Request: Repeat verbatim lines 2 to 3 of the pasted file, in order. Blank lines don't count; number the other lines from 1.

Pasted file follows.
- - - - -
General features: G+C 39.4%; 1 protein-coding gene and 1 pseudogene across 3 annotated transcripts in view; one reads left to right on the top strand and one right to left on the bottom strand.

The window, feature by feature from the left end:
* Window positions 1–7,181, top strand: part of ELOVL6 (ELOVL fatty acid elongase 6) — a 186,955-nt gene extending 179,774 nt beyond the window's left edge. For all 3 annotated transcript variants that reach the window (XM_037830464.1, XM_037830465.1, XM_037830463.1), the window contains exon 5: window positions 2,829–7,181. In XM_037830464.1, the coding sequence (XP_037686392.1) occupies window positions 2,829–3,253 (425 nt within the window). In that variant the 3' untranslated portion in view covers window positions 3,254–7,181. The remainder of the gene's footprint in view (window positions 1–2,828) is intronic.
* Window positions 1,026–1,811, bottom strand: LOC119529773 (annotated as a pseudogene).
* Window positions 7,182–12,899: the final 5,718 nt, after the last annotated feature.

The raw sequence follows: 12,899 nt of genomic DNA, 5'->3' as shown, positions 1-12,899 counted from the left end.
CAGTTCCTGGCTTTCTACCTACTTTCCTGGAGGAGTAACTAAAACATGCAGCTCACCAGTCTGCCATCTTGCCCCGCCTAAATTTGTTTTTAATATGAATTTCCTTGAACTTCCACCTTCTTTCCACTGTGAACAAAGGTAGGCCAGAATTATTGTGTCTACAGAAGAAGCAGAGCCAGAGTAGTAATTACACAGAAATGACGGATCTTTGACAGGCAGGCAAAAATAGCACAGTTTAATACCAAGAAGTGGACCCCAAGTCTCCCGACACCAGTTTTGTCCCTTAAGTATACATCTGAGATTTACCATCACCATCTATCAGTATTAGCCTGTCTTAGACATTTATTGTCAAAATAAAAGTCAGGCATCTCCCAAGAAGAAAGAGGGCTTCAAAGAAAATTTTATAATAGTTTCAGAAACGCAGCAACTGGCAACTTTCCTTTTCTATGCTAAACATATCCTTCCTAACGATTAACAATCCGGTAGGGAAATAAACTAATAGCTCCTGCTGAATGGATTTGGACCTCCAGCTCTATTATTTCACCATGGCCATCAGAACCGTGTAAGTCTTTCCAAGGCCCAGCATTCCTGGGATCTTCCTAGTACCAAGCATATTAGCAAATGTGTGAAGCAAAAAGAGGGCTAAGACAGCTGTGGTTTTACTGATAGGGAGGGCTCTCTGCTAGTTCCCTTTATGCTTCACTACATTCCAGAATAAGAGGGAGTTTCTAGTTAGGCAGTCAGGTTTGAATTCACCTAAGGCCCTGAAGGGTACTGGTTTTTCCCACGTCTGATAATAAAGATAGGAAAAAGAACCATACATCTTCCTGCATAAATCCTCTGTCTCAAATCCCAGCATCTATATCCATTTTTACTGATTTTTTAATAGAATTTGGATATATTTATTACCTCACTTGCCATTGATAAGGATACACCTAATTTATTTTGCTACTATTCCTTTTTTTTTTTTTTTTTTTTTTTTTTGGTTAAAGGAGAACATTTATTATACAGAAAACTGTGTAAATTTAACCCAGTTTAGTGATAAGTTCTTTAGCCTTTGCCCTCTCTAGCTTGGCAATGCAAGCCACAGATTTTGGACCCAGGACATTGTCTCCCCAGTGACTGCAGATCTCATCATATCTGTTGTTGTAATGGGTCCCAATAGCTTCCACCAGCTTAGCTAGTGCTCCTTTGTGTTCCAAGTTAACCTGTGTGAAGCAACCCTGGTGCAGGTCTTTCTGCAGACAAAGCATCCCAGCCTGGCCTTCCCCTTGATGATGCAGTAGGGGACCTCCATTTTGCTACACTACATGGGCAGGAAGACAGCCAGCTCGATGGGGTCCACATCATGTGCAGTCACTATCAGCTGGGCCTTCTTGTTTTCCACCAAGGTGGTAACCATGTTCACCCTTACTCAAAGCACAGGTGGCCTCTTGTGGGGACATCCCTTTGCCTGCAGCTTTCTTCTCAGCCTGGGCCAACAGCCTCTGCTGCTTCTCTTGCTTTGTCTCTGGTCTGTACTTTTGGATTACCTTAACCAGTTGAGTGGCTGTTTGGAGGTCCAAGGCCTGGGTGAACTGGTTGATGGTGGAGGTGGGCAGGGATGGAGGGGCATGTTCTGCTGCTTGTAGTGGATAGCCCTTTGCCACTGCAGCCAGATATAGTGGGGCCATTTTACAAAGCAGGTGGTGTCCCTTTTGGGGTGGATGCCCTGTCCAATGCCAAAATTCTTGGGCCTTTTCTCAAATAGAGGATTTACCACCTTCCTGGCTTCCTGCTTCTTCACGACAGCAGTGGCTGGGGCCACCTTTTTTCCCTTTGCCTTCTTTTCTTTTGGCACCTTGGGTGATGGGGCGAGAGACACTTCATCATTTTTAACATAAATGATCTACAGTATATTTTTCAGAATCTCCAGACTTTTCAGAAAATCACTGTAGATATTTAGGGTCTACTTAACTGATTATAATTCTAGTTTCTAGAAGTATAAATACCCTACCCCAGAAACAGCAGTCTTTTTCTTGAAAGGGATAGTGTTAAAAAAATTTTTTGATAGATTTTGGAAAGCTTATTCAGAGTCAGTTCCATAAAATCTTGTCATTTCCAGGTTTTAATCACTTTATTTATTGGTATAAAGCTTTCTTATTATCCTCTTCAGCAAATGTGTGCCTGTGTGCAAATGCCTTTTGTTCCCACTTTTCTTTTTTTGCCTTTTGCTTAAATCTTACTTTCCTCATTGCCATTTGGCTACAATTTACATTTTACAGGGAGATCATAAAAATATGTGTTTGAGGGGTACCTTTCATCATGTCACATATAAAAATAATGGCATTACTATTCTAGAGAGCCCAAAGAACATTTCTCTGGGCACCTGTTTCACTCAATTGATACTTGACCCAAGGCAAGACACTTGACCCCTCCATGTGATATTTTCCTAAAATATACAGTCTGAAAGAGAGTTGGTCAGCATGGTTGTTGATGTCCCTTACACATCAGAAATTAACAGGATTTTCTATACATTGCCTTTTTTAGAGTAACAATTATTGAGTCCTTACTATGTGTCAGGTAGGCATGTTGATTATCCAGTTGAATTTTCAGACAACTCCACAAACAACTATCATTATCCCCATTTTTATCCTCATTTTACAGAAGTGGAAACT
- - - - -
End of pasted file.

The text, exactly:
The window, feature by feature from the left end:
* Window positions 1–7,181, top strand: part of ELOVL6 (ELOVL fatty acid elongase 6) — a 186,955-nt gene extending 179,774 nt beyond the window's left edge. For all 3 annotated transcript variants that reach the window (XM_037830464.1, XM_037830465.1, XM_037830463.1), the window contains exon 5: window positions 2,829–7,181. In XM_037830464.1, the coding sequence (XP_037686392.1) occupies window positions 2,829–3,253 (425 nt within the window). In that variant the 3' untranslated portion in view covers window positions 3,254–7,181. The remainder of the gene's footprint in view (window positions 1–2,828) is intronic.